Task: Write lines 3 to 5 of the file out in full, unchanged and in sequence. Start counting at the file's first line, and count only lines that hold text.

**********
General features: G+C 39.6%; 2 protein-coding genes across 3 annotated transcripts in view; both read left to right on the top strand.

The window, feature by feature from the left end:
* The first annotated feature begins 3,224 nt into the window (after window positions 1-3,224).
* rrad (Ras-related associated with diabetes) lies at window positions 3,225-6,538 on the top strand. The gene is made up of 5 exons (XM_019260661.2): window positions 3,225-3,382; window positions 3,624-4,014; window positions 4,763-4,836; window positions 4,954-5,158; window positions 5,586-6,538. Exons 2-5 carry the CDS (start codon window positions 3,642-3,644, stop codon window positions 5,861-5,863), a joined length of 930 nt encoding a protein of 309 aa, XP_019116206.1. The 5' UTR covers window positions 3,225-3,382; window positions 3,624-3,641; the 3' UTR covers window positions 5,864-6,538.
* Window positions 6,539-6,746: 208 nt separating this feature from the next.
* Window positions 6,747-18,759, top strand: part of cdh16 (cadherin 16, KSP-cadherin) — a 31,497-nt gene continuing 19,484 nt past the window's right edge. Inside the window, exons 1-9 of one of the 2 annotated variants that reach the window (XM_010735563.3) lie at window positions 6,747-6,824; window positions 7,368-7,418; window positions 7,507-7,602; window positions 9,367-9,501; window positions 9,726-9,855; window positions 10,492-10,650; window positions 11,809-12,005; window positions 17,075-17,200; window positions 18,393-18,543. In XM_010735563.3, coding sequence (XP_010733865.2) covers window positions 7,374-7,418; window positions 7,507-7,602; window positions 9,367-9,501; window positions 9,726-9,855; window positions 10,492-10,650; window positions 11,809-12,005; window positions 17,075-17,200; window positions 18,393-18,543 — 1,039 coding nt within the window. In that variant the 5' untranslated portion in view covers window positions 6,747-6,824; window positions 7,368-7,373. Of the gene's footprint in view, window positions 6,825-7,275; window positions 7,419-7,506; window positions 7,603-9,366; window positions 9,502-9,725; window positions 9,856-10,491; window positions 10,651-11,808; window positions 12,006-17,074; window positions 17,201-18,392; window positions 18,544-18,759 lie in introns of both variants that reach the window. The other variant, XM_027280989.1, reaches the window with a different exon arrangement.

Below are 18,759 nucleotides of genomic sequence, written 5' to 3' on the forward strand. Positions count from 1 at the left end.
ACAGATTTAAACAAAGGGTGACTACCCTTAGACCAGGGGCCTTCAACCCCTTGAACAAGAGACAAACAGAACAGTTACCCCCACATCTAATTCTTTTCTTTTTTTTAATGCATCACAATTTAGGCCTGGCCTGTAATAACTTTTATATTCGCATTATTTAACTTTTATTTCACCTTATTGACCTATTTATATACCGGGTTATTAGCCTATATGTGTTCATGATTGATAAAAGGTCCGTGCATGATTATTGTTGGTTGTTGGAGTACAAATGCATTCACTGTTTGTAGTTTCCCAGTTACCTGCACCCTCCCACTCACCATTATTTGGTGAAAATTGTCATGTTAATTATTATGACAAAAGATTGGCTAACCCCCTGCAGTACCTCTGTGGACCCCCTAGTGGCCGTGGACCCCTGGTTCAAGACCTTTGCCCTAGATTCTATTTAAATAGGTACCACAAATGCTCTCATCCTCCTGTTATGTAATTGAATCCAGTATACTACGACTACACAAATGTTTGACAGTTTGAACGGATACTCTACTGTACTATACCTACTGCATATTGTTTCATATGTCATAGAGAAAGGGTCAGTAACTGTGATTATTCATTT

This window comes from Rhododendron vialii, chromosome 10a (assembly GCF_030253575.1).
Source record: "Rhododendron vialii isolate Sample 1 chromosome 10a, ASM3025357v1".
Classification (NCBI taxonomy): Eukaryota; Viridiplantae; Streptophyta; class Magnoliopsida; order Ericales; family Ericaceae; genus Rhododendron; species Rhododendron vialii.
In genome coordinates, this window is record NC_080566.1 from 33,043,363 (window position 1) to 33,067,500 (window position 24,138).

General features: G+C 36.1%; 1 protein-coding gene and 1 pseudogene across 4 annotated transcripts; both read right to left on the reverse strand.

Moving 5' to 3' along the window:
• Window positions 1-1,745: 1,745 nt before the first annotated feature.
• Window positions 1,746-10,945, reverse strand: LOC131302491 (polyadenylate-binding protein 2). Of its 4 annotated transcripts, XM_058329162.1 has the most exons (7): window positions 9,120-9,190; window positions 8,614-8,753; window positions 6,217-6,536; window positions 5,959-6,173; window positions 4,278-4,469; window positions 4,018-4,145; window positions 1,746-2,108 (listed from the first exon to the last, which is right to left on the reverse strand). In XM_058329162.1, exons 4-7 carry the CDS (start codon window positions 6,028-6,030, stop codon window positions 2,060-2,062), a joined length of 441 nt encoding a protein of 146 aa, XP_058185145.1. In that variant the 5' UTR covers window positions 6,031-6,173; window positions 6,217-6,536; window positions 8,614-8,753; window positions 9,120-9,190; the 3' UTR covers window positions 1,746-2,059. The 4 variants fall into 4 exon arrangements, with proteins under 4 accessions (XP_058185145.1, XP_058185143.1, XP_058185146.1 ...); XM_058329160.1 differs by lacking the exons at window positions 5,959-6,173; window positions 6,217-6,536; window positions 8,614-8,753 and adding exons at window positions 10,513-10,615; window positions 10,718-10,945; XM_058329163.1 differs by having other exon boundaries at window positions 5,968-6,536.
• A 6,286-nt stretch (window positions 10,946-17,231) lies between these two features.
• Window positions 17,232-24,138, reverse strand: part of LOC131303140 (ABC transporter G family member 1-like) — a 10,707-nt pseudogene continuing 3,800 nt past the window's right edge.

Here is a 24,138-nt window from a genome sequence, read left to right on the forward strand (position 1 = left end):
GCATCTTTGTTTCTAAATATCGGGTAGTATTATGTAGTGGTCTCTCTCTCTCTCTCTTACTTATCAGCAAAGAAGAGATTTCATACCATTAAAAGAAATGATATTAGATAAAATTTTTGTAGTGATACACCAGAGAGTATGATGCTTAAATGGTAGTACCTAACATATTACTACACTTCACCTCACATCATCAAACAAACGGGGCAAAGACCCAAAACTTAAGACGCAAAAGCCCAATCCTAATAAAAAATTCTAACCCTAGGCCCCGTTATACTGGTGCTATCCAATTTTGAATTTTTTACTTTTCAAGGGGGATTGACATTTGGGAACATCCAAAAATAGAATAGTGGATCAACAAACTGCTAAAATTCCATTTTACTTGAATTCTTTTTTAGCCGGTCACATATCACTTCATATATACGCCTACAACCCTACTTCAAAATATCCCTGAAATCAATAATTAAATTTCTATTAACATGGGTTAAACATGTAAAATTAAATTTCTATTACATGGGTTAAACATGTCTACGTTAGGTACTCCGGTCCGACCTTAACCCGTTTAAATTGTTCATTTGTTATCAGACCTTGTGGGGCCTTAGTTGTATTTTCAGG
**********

* The first annotated feature begins 3,224 nt into the window (after window positions 1-3,224).
* rrad (Ras-related associated with diabetes) lies at window positions 3,225-6,538 on the top strand. The gene is made up of 5 exons (XM_019260661.2): window positions 3,225-3,382; window positions 3,624-4,014; window positions 4,763-4,836; window positions 4,954-5,158; window positions 5,586-6,538. Exons 2-5 carry the CDS (start codon window positions 3,642-3,644, stop codon window positions 5,861-5,863), a joined length of 930 nt encoding a protein of 309 aa, XP_019116206.1. The 5' UTR covers window positions 3,225-3,382; window positions 3,624-3,641; the 3' UTR covers window positions 5,864-6,538.
* Window positions 6,539-6,746: 208 nt separating this feature from the next.